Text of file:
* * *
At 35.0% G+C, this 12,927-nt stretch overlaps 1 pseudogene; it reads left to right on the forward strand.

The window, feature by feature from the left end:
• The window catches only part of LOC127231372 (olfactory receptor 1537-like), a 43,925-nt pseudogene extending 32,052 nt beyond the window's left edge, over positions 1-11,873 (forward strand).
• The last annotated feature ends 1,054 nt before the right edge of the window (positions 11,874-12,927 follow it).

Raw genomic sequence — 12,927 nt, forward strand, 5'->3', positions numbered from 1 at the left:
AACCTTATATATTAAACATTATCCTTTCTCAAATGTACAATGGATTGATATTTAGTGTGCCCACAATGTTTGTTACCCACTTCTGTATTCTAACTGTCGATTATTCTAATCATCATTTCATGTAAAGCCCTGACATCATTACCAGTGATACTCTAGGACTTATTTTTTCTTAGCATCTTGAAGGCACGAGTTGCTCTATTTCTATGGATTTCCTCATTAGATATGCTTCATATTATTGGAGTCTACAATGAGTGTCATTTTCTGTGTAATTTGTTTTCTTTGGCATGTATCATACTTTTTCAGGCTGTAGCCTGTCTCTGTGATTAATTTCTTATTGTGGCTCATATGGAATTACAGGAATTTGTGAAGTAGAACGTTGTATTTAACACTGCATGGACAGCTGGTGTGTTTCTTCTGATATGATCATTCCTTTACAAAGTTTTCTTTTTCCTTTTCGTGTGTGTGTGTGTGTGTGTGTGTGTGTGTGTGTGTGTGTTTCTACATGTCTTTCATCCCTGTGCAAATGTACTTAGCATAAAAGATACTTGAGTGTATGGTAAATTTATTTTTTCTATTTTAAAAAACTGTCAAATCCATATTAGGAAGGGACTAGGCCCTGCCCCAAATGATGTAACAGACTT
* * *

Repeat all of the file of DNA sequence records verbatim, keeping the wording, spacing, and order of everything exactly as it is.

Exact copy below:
At 35.0% G+C, this 12,927-nt stretch overlaps 1 pseudogene; it reads left to right on the forward strand.

The window, feature by feature from the left end:
• The window catches only part of LOC127231372 (olfactory receptor 1537-like), a 43,925-nt pseudogene extending 32,052 nt beyond the window's left edge, over positions 1-11,873 (forward strand).
• The last annotated feature ends 1,054 nt before the right edge of the window (positions 11,874-12,927 follow it).

Raw genomic sequence — 12,927 nt, forward strand, 5'->3', positions numbered from 1 at the left:
AACCTTATATATTAAACATTATCCTTTCTCAAATGTACAATGGATTGATATTTAGTGTGCCCACAATGTTTGTTACCCACTTCTGTATTCTAACTGTCGATTATTCTAATCATCATTTCATGTAAAGCCCTGACATCATTACCAGTGATACTCTAGGACTTATTTTTTCTTAGCATCTTGAAGGCACGAGTTGCTCTATTTCTATGGATTTCCTCATTAGATATGCTTCATATTATTGGAGTCTACAATGAGTGTCATTTTCTGTGTAATTTGTTTTCTTTGGCATGTATCATACTTTTTCAGGCTGTAGCCTGTCTCTGTGATTAATTTCTTATTGTGGCTCATATGGAATTACAGGAATTTGTGAAGTAGAACGTTGTATTTAACACTGCATGGACAGCTGGTGTGTTTCTTCTGATATGATCATTCCTTTACAAAGTTTTCTTTTTCCTTTTCGTGTGTGTGTGTGTGTGTGTGTGTGTGTGTGTGTGTGTGTTTCTACATGTCTTTCATCCCTGTGCAAATGTACTTAGCATAAAAGATACTTGAGTGTATGGTAAATTTATTTTTTCTATTTTAAAAAACTGTCAAATCCATATTAGGAAGGGACTAGGCCCTGCCCCAAATGATGTAACAGACTT